[SATLUG] Re: WiMAX Security and BSidesSATX 2014
sean at awaldt.com
Fri Mar 14 19:15:30 CDT 2014
Thanks for posting that info, I meant to look it up today but lost track of
Staying on the note of security, I just wanted to remind everyone that the
registration and call for papers are both open for BSidesSATX 2014. Active
duty military and students are free, everyone else is just $10!
On Mar 14, 2014 12:00 PM, <satlug-request at satlug.org> wrote:
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> Today's Topics:
> 1. WiMAX MAC Security (Chad Wilson)
> Message: 1
> Date: Fri, 14 Mar 2014 09:42:48 -0700 (PDT)
> From: Chad Wilson <typedeaf at yahoo.com>
> Subject: [SATLUG] WiMAX MAC Security
> To: "satlug at satlug.org" <satlug at satlug.org>
> <1394815368.83466.YahooMailNeo at web181501.mail.ne1.yahoo.com>
> Content-Type: text/plain; charset=us-ascii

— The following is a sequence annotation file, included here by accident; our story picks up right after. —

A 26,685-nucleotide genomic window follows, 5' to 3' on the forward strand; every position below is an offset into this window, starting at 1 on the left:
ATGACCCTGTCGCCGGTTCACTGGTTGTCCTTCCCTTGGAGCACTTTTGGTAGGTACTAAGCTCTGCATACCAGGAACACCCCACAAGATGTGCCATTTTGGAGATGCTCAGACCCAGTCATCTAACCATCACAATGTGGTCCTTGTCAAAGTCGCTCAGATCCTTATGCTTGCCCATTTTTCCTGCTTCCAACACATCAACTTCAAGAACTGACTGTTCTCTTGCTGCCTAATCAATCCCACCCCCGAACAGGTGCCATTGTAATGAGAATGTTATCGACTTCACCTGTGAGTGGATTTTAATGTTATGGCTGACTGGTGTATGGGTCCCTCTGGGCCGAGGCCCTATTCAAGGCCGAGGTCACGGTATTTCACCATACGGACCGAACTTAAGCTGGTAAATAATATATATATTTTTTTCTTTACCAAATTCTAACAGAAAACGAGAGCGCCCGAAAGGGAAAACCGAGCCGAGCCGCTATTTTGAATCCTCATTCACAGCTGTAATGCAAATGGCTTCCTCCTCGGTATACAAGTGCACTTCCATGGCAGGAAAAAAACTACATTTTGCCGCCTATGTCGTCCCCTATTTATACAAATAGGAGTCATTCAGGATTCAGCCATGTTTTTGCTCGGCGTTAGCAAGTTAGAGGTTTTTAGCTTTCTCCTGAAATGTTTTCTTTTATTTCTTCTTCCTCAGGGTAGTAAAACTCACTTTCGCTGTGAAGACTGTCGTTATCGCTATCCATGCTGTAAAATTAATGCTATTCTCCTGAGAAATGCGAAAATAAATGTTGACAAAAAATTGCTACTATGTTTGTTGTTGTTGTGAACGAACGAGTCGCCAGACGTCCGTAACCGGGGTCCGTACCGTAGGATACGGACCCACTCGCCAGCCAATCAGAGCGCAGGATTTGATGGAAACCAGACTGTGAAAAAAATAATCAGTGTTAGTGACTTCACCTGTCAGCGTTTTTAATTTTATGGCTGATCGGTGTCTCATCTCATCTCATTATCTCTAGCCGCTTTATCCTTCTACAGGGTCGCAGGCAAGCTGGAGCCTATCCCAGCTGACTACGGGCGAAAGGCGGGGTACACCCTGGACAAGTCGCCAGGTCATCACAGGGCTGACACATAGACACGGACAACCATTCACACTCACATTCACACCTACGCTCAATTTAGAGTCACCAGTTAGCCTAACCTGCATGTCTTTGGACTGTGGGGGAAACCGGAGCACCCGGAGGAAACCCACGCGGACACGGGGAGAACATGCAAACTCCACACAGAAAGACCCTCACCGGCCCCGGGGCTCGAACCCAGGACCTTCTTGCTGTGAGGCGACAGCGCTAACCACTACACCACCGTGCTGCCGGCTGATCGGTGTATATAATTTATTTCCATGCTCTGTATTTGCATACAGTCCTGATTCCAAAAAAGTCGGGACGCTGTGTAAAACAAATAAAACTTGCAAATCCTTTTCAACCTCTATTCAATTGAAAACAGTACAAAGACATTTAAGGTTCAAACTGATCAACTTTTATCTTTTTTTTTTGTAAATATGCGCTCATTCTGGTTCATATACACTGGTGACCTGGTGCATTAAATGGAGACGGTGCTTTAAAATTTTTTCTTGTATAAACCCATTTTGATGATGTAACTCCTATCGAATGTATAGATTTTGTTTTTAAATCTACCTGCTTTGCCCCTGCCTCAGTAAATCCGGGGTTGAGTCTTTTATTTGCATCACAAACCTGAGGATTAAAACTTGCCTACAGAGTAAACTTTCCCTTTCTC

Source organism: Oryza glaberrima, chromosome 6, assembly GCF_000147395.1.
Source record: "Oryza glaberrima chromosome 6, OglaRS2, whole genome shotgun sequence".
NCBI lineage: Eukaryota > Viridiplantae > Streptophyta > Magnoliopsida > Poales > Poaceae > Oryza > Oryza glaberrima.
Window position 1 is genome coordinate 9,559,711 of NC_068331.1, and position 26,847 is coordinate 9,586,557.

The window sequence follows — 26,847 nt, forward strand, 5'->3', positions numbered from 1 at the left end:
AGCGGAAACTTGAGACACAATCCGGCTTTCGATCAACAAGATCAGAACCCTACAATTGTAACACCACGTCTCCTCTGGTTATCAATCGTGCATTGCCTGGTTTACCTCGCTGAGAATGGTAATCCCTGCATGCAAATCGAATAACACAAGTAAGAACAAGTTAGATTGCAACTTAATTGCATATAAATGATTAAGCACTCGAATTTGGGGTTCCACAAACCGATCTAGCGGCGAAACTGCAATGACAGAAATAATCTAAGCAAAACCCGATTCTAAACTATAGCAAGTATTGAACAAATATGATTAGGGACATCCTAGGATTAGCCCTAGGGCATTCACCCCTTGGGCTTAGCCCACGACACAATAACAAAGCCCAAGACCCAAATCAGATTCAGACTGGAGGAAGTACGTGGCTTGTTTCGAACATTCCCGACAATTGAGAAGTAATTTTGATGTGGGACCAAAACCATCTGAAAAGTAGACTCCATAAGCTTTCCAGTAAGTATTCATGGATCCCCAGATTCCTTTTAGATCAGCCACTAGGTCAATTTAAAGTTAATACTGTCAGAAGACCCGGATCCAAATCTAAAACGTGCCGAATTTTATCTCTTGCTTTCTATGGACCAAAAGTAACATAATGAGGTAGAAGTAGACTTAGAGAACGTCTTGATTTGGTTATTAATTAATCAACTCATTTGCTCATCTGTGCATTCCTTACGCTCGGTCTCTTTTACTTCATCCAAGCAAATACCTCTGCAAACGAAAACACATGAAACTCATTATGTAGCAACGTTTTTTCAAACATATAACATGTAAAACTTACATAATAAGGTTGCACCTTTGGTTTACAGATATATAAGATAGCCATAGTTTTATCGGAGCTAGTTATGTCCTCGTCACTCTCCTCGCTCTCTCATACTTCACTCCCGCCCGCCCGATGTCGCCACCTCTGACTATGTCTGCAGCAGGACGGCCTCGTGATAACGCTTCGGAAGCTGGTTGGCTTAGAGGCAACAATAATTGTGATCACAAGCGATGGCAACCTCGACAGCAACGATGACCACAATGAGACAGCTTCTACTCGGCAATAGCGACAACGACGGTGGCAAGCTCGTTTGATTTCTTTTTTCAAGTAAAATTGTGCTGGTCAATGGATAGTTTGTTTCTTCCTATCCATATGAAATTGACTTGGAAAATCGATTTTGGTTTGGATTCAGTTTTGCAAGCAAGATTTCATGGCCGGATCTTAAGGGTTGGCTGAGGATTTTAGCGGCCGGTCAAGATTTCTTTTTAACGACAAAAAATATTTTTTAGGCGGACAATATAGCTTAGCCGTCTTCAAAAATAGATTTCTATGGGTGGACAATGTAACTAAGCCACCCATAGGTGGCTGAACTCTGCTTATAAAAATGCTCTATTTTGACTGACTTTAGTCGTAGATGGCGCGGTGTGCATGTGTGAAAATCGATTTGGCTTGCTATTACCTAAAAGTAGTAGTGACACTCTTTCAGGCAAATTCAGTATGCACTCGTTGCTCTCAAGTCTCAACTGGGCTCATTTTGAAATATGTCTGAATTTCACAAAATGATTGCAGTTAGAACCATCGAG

> Hi all. My first post to this mailing list!
> Last night at the SAT LUG meeting, a discussion about OSes for portable
> device led to a discussion on WiMAX security weaknesses.
> I made a suggestion that they could use shared key crypto to combat the
> threat of MITM attacks, and it was one persons opinion that cryptographic
> security could not be employed at MAC layer.
> I did a Google search on "WiMAX security" and wanted to share what I found.
> It appears that WiMAX uses IEEE 802.16 wireless protocol, which is chock
> full of security mechanisms employing just about every symmetric,
> asymmetric and hashing algorithm known to man.
> This article addresses several known vulnerabilities at the data link
> layer, specifically the man-in-the-middle attack:
> The recommendation made by some security analysis team was to employ
> Diffie-Hellman key exchange at the MAC layer to solve the problem.
> Where I work, we deploy thousands of devices that communicate back to a
> centralized server using both Zigbee and a PPP internet connection over a
> private tunnel using the G3 mobile network.
> Zigbee, IEEE 802.15, is another wireless communications protocol that uses
> asymmetric key crypto at the MAC layer.
> We add the key to the device when the firmware is burned in. So the key is
> tied to a MAC address, which is also burned into the device.
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> End of SATLUG Digest, Vol 122, Issue 6
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